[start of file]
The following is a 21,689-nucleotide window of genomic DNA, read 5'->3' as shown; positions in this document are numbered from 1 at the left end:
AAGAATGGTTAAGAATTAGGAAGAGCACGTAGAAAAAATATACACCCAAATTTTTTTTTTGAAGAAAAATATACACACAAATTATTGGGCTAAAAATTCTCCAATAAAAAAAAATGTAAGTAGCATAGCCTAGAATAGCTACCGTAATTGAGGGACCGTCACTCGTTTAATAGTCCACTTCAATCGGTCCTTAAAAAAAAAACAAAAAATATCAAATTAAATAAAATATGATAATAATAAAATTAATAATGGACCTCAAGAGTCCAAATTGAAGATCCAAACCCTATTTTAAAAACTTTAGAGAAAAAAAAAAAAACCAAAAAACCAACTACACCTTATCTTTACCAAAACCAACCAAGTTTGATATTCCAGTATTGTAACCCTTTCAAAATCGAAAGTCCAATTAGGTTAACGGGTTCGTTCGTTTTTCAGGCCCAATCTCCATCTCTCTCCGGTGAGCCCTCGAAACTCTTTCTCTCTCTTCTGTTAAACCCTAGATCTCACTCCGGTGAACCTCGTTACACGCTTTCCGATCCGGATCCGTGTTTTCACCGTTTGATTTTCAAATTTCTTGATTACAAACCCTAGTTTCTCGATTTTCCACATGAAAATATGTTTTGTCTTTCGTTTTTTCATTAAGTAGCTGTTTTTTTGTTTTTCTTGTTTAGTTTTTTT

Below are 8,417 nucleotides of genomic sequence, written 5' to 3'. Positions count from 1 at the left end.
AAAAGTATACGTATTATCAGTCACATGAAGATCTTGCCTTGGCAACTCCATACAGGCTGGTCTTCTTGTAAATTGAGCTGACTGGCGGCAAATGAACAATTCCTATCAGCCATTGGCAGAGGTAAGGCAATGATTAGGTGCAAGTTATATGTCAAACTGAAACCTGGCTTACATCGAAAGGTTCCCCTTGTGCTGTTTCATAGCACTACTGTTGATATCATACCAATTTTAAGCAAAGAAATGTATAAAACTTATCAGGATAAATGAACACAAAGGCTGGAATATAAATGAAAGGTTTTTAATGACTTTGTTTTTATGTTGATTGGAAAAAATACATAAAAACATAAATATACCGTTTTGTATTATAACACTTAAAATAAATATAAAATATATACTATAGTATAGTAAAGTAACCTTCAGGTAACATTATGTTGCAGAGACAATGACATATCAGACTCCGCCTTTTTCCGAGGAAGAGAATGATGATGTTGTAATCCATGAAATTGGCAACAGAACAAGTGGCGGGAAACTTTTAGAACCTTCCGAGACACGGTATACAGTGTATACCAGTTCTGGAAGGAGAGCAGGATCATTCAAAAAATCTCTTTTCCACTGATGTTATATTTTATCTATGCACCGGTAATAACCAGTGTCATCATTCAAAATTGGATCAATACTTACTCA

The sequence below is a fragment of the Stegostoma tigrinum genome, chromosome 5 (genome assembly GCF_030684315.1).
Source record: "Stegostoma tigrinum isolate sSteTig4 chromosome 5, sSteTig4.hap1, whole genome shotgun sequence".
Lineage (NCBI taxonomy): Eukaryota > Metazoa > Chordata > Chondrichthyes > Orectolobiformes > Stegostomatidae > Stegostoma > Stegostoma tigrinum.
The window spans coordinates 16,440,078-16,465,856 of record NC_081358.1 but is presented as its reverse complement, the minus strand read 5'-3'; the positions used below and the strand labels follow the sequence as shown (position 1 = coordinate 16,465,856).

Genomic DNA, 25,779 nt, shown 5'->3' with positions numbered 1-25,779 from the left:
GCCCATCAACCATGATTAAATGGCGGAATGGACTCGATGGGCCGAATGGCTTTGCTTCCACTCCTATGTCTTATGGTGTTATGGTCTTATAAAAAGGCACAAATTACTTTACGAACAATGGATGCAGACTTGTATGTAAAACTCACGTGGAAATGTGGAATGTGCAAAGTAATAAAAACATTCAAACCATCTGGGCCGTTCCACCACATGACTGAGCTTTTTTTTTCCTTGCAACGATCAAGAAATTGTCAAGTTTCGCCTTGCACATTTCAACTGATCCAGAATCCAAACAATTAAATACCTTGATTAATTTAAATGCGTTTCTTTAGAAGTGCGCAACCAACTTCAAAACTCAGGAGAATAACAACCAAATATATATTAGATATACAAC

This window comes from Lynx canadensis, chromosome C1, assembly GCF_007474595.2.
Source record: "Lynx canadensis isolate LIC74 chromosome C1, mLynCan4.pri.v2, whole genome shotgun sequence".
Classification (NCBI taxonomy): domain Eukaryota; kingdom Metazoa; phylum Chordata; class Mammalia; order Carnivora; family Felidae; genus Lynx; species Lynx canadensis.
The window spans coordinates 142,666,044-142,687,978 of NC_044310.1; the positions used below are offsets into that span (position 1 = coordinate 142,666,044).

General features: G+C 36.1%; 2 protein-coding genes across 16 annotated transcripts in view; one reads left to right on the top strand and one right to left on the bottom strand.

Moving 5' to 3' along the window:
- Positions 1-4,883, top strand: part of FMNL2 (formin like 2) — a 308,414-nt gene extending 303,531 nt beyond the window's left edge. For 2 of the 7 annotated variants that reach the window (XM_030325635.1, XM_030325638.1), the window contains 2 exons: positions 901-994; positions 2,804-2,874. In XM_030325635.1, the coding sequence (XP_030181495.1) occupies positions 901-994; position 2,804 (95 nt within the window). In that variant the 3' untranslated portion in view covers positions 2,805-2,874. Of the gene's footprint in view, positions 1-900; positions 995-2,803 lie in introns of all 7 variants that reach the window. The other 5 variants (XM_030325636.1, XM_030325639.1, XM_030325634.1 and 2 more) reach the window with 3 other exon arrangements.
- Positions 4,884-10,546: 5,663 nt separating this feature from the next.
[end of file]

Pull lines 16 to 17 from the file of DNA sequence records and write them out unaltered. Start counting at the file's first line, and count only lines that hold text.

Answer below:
Moving 5' to 3' along the window:
- Positions 1-4,883, top strand: part of FMNL2 (formin like 2) — a 308,414-nt gene extending 303,531 nt beyond the window's left edge. For 2 of the 7 annotated variants that reach the window (XM_030325635.1, XM_030325638.1), the window contains 2 exons: positions 901-994; positions 2,804-2,874. In XM_030325635.1, the coding sequence (XP_030181495.1) occupies positions 901-994; position 2,804 (95 nt within the window). In that variant the 3' untranslated portion in view covers positions 2,805-2,874. Of the gene's footprint in view, positions 1-900; positions 995-2,803 lie in introns of all 7 variants that reach the window. The other 5 variants (XM_030325636.1, XM_030325639.1, XM_030325634.1 and 2 more) reach the window with 3 other exon arrangements.